IB Share CFDs are traded through your margin account, and you can therefore enter long as well as short leveraged positions. The price of the CFD is the exchange-quoted price of the underlying share. In fact, IB CFD quotes are identical to the Smart-routed quotes for shares that you can observe in the Trader Work Station and IB offers Direct Market Access (DMA). Similar to shares, your non-marketable (i.e., limit) orders have the underlying hedge directly represented on the deep book of those exchanges at which it trades.  This also means that you can place orders to buy the CFD at the underlying bid and sell at the offer.

To compare IB’s transparent CFD model to others available in the market please see our Overview of CFD Market Models.

IB currently offers approximately 3800 Share CFDs covering the principal markets in the US, Europe and Asia.  The constituents of the major indexes listed below are currently available as IB Share CFDs. In many countries IB also offers trading in liquid small cap shares. These are shares with free float adjusted market capitalization of at least USD 250 million and median daily trading value of at least USD 300 thousand.  Please see CFD Product Listings for more detail. More countries will be added in the near future.

United States S&P 500, DJA, Nasdaq 100, S&P 400 (Mid Cap), Non-Index Mid Cap
United Kingdom FTSE 350 + Liquid Small Cap (incl. IOB)
Germany Dax, MDax, TecDax + Liquid Small Cap
Switzerland Swiss portion of STOXX Europe 600 (48 shares)
France CAC Large Cap, CAC Mid Cap + Liquid Small Cap
Netherlands AEX, AMS Mid Cap + Liquid Small Cap
Belgium BEL 20, BEL Mid Cap + Liquid Small Cap
Spain IBEX 35
Portugal PSI 20
Sweden OMX Stockholm 30
Finland OMX Helsinki 25
Denmark OMX Copenhagen 30
Norway OBX
Czech PX
Japan Nikkei 225
Hong Kong HSI
Australia ASX 200
Singapore* STI

 *not available to Singapore residents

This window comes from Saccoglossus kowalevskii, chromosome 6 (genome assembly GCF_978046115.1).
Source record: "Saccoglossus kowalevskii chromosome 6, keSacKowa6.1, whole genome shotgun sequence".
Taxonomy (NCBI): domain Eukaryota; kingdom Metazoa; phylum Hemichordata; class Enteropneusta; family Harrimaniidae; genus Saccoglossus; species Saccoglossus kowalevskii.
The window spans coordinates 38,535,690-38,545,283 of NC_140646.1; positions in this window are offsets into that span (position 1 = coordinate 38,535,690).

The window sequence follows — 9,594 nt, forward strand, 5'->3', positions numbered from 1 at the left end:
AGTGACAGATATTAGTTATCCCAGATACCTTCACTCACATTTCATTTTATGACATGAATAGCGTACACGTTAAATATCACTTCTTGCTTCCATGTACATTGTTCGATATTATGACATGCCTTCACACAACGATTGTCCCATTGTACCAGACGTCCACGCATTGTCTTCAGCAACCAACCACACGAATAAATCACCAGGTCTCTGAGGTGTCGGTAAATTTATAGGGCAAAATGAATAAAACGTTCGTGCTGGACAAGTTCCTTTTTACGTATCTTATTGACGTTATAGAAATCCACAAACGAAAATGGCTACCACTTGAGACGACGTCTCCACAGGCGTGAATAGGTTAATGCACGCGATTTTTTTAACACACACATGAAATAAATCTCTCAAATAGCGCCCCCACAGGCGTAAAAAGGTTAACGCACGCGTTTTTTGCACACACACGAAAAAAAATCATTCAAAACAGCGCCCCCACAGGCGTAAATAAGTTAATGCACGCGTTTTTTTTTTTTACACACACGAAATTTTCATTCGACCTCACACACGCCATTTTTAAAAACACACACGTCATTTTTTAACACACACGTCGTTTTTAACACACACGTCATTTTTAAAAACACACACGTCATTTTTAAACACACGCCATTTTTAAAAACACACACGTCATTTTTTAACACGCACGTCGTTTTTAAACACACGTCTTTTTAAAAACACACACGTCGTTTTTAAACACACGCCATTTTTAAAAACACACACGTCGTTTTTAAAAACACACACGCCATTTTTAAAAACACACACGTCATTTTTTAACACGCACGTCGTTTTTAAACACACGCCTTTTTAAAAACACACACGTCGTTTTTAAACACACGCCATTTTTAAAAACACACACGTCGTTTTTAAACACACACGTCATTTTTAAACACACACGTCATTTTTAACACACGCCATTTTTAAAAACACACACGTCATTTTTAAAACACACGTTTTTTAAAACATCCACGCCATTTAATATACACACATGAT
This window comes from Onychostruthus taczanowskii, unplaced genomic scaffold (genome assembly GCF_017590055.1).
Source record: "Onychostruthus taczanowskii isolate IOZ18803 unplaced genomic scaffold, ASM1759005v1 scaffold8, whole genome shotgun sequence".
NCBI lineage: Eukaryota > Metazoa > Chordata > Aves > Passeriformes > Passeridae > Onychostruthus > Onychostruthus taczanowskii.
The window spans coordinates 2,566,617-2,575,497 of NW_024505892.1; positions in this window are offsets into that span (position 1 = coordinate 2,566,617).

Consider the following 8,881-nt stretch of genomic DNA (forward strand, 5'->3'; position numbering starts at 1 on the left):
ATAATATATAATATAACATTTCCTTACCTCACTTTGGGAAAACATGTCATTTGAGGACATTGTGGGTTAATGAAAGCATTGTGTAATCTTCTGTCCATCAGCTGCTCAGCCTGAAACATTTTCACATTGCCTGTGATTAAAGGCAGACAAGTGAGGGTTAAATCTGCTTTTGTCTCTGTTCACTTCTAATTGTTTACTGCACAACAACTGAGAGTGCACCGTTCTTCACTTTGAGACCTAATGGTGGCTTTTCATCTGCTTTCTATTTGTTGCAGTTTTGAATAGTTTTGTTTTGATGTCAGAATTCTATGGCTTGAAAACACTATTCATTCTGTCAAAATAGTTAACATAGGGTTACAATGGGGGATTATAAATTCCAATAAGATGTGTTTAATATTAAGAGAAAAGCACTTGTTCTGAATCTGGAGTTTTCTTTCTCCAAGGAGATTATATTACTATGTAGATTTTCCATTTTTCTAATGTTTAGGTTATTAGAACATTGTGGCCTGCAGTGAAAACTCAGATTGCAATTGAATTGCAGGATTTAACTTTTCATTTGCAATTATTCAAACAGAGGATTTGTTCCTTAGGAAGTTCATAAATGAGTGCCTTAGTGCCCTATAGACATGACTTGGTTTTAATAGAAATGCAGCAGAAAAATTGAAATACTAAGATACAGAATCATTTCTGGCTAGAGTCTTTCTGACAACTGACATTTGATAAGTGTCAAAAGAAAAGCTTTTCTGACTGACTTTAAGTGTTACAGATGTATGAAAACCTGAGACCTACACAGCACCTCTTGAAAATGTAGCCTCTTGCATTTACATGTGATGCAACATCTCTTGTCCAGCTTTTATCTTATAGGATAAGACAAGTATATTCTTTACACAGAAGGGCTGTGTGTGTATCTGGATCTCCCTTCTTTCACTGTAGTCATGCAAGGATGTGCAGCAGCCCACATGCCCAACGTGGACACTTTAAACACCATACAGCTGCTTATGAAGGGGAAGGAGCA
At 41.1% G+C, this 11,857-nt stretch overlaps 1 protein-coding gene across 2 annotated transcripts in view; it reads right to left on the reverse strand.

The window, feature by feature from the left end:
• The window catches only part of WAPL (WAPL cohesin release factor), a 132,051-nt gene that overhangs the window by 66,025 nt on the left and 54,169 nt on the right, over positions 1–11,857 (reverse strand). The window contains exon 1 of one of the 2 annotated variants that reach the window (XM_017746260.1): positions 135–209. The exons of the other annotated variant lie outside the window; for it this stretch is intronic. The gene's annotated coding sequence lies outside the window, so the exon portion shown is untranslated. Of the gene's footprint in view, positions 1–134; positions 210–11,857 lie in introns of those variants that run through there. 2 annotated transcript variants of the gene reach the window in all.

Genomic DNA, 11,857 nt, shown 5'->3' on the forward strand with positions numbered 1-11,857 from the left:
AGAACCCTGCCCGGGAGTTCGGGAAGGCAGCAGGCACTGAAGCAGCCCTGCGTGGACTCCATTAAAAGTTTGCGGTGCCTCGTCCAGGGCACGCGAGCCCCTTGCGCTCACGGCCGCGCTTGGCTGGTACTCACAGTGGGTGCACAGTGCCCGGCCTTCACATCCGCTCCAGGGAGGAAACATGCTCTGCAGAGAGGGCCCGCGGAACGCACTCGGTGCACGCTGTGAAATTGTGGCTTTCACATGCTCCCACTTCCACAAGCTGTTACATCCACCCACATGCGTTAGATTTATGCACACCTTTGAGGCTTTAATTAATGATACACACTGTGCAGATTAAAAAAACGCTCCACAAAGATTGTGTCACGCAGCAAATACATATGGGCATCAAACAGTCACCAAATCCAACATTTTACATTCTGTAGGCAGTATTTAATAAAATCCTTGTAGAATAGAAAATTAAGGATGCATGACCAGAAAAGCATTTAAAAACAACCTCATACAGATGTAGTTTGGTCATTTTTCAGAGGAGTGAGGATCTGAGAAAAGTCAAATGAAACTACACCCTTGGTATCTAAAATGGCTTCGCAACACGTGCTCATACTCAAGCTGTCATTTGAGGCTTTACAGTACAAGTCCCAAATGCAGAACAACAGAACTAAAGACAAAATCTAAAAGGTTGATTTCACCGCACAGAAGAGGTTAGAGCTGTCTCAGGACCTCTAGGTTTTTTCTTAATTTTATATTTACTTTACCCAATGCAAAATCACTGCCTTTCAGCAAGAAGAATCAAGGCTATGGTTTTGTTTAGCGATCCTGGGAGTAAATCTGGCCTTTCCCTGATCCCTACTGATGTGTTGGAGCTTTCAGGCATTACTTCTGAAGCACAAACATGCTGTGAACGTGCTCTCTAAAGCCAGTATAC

II.   Comparison Between CFDs and Underlying Shares

Depending on your trading objectives and trading style, CFDs offer a number of advantages compared to stocks, but also some disadvantages:
 
BENEFITS of IB CFDs
DRAWBACKS of IB CFDs
No stamp duty or financial transaction tax (UK, France, Belgium)
No ownership rights
Generally lower commission and margin rates than shares
Complex corporate actions may not always be exactly replicable
Tax treaty rates for dividends without need for reclaim
Taxation of gains may differ from shares (please consult your tax advisor)
Exemption from day trading rules
 

III.  Cost and Margin Considerations

IB CFDs can be an even more efficient way to trade the European stock markets than IB’s highly competitive stock offering.

Firstly, IB CFDs have low commissions compared to stocks, and the same low financing spreads:

 EUROPE
 
CFD
STOCK
Commission
GBP
0.05%
GBP 6.00 + 0.05%*
EUR
0.05%
0.10%
Financing**
Benchmark +/-
1.50%
1.50%

*per order + 0.05% of excess over GBP 50,000
**CFD financing on total position value, stock financing on borrowed amount

When you trade more, CFD commissions become even lower, as low as 0.02%. Financing rates are reduced for larger positions, to as low as 0.5%.  Please see CFD Commissions and CFD Financing Rates for more details.

Secondly, CFDs have lower margin requirements than stocks. This is because for CFDs we can apply a risk based margin rather than the regulatory formulas we must apply to stocks:

 
CFD
STOCK
 
All
Standard
Portfolio Margin
Margin Requirement*
10%
25% - 50%
15%

*Typical margin for blue-chips. Standard 25% intraday maintenance margin, 50% overnight.  Portfolio Margin shown is maintenance margin (incl. overnight). More volatile issues are subject to higher requirements

Please refer to CFD Margin Requirements for more detail.


IV.  Worked Example

Let’s look at an example. Unilever’s Amsterdam listing has returned 3.2% in the past month (20 trading days to May 14th, 2012) and you believe it will continue to perform well. You want to build a EUR 200,000 exposure and hold it for 5 days. You do 10 trades to build up and 10 trades to unwind. Your direct costs would be as follows:

 
CFD
STOCK
EUR 200,000 Position
 
Standard
Portfolio Margin
Margin Requirement
20,000
100,000
30,000
Commission (round trip)
200.00
400.00
400.00
Interest Expense
41.96
23.35
36.44
Total Direct Cost
241.96
423.55
436.44
Difference
 
75%
80%